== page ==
What makes them special is not just that they are unexpectedly lethal, but that they have developed highly sophisticated ways of injecting this venom. They do not have a stinger, instead having a proboscis through which they shoot poison darts, like harpoons, even at great distances to paralyze their prey.

Read more: Cone snail venom is a source of untapped potential for the treatment of chronic pain

“It’s part of the language, but it’s turned into a harpoon,” says Lüddecke. Two species of this snail have even killed humans, according to the Carnegie Museum of Natural History.

4. Target selects toxins

While there are numerous methods of spreading poison, there is also a wide variety of toxic cocktails that animals can create, as well as a wide range of effects that poison can have on any hapless victims.

“It always depends on what kind of prey you’re hunting and whether you have a wide variety in the diet or whether you’re super specialized,” says Mike Dahm, Ph.D. student in snake venom at the Technische Universität Berlin. The consensus among poison experts is that “the target chooses the toxins.”

Many vipers prey on small mammals with fast metabolisms, so they have developed a poison that acts on the circulatory system and disrupts coagulation. This causes blood clots in the brain, leading to rapid strokes and bleeding in the lungs and brain. Other snakes such as cobras, for example, have evolved to deliver venom that instead disrupts the transmission of signals to the nervous system – aka “neurotoxic” poisons. This is because most of these species like to nibble on cold-blooded prey, such as spiders and other arthropods, where blood-centered poisons would not have much effect.

“I think the most important thing is that poison is not just ‘poison,'” Dam says. “Each animal is so unique, and that’s the biggest challenge to study venom.”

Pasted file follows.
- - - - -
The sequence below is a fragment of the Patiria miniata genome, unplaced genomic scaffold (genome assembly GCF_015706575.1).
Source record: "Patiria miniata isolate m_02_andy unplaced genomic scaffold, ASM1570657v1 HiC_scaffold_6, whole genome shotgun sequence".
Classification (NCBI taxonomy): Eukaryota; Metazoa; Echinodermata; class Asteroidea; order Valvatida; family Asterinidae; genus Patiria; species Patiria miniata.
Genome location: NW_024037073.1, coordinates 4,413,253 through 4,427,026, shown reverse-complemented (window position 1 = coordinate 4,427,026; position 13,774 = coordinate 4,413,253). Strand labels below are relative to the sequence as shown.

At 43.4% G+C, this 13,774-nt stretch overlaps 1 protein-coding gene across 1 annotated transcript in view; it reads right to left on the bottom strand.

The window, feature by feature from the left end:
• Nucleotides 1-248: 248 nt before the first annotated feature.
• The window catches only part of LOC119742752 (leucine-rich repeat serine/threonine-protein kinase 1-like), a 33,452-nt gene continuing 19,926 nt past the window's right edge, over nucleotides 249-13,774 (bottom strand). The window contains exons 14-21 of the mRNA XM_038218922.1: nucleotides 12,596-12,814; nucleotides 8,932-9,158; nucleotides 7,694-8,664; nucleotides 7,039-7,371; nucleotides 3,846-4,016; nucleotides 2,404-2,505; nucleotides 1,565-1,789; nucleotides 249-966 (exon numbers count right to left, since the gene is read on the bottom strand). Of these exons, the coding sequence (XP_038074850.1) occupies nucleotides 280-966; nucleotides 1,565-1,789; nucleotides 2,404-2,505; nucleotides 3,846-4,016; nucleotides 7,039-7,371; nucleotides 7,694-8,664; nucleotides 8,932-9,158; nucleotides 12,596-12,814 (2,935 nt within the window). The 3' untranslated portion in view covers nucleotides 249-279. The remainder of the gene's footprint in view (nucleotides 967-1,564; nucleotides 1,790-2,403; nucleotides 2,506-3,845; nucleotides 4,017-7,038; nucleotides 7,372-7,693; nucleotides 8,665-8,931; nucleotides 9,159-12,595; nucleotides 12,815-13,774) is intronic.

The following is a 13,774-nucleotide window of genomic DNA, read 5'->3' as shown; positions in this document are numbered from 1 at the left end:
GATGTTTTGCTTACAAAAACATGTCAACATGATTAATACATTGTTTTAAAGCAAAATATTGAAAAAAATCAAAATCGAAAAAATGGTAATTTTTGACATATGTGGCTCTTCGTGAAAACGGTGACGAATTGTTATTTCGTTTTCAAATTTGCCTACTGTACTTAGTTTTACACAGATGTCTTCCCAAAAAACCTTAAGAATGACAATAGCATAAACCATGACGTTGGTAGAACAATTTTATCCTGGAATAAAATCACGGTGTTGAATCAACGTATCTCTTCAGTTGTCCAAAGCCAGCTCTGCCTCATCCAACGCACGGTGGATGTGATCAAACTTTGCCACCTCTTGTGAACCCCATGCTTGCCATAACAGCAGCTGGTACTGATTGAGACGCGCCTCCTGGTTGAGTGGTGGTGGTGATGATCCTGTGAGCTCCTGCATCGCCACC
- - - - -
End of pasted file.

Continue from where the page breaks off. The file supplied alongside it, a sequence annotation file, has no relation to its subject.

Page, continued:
The same kind of snake in a large country, for example, it can have a completely different type of poison depending on where it is regionally. meaning antidote that works in one geographic area does not work in another.

5. Almost all animal families have a poisonous sibling

There aren’t many reliable numbers on exactly how many species on this planet are toxic, according to Lüddecke. Some researchers estimate that 15 to 20 percent of animals are venomous, but because there is a huge variety of venomous animals – these numbers rise significantly.

“Every animal lineage, no matter how strange it is, or how advanced or primitive it is, very likely has a venomous member,” says Lüddecke. “What we see throughout the evolutionary tree of life is that venom has reinvented itself many times independently.”

The slow lory, an adorable-looking primate from Southeast Asia, actually emits a kind of flesh-decomposing poison from its teeth when it bites. It is one of the few venomous mammals known to science – in addition to the platypus, the sleazy one and vampire bats. And just like the platypus, it often uses venom to settle territorial or family disputes with its conspecifics.